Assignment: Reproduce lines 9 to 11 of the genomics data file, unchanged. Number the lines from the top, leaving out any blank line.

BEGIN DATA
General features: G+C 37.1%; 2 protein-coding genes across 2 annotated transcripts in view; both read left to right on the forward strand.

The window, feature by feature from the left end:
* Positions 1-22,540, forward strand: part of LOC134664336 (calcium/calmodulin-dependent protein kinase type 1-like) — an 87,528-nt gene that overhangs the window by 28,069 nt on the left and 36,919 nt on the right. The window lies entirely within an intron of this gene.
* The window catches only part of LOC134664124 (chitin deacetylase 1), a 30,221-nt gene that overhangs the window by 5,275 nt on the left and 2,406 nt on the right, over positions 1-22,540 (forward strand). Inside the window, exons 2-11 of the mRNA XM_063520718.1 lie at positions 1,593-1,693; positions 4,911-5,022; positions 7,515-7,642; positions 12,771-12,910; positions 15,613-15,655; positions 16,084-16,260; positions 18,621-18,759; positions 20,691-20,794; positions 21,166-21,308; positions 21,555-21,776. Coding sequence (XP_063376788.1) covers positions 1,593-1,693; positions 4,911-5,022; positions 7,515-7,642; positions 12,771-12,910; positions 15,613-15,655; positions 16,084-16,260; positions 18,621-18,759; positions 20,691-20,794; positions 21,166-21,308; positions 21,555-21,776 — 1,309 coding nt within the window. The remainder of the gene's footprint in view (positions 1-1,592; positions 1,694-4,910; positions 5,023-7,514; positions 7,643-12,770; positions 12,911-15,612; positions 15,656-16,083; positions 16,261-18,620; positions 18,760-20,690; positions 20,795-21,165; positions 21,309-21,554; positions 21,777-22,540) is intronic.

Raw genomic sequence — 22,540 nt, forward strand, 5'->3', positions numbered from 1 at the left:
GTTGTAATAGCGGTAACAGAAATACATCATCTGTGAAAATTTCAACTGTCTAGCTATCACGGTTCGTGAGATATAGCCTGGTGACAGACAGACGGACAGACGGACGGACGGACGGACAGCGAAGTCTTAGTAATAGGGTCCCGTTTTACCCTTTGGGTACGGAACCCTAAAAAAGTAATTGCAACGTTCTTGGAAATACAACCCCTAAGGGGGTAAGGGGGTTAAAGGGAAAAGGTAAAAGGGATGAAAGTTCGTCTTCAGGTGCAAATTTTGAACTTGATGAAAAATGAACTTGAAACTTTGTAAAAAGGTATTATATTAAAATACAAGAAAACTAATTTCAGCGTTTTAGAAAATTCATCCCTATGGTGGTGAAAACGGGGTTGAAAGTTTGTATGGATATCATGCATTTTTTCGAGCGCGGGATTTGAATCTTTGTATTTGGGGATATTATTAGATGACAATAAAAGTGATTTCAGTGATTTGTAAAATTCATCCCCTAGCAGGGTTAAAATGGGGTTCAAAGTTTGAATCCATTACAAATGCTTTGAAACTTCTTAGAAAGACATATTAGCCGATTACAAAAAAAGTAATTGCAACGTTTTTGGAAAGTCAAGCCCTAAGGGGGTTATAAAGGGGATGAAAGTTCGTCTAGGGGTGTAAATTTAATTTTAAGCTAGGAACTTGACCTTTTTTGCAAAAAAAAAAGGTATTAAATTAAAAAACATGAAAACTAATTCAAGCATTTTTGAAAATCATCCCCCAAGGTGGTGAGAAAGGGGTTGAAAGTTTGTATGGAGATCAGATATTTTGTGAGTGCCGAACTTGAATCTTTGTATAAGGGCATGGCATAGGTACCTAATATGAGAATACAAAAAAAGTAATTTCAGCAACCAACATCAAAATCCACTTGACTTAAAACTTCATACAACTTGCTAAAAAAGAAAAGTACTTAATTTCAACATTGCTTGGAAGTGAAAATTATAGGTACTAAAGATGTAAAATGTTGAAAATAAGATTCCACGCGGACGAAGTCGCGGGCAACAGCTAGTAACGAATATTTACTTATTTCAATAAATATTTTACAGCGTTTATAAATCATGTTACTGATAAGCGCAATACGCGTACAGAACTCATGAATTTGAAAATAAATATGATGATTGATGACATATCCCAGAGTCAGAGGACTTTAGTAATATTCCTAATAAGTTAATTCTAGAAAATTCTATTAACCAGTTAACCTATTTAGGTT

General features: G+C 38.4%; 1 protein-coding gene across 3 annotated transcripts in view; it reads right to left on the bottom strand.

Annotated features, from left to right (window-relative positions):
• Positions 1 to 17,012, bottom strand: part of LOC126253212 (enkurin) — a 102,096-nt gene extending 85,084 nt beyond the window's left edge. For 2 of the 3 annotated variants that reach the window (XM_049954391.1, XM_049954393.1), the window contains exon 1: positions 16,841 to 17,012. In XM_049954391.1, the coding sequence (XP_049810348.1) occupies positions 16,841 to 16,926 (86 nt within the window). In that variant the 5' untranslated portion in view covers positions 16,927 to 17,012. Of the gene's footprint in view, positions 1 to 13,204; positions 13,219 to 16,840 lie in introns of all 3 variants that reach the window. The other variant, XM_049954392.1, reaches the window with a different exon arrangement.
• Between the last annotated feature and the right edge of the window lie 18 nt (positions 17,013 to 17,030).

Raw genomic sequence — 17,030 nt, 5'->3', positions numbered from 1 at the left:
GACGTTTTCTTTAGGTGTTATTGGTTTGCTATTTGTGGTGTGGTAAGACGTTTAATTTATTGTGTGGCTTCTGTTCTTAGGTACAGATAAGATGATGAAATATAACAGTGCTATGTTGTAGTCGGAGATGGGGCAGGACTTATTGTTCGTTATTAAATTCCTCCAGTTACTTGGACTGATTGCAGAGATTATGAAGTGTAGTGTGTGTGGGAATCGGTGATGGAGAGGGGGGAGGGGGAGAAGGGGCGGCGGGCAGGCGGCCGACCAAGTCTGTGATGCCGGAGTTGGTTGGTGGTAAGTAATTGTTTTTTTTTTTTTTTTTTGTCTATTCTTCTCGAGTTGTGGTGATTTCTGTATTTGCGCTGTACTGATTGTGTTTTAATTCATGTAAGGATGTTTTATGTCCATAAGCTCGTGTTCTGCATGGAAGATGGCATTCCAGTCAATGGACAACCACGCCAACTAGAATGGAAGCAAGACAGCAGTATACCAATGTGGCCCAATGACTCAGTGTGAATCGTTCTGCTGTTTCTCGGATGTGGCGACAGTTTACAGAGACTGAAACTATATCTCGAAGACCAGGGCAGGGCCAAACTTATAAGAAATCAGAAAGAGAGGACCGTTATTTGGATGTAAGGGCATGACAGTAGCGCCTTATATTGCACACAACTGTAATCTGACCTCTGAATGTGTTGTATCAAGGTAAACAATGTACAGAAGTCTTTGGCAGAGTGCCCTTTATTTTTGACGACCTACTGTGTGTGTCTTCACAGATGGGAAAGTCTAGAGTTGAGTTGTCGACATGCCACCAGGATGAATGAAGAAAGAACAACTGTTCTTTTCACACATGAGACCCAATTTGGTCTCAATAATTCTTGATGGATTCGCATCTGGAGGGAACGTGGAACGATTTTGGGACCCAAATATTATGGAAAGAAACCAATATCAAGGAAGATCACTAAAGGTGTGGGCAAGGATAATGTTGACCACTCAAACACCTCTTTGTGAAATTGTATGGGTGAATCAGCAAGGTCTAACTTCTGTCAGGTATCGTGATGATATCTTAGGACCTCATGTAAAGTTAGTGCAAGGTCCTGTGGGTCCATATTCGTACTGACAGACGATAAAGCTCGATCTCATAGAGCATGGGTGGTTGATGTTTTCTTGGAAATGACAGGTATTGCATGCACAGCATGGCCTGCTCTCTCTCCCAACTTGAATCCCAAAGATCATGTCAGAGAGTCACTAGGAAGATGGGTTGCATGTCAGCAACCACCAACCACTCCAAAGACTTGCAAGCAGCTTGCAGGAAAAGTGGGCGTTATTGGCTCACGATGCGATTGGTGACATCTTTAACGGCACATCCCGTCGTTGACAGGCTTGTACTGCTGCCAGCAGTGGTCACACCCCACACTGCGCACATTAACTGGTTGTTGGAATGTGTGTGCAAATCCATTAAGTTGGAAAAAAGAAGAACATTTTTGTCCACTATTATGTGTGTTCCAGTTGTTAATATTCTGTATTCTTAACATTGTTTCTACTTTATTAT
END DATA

• Positions 1 to 17,012, bottom strand: part of LOC126253212 (enkurin) — a 102,096-nt gene extending 85,084 nt beyond the window's left edge. For 2 of the 3 annotated variants that reach the window (XM_049954391.1, XM_049954393.1), the window contains exon 1: positions 16,841 to 17,012. In XM_049954391.1, the coding sequence (XP_049810348.1) occupies positions 16,841 to 16,926 (86 nt within the window). In that variant the 5' untranslated portion in view covers positions 16,927 to 17,012. Of the gene's footprint in view, positions 1 to 13,204; positions 13,219 to 16,840 lie in introns of all 3 variants that reach the window. The other variant, XM_049954392.1, reaches the window with a different exon arrangement.
• Between the last annotated feature and the right edge of the window lie 18 nt (positions 17,013 to 17,030).

Raw genomic sequence — 17,030 nt, 5'->3', positions numbered from 1 at the left: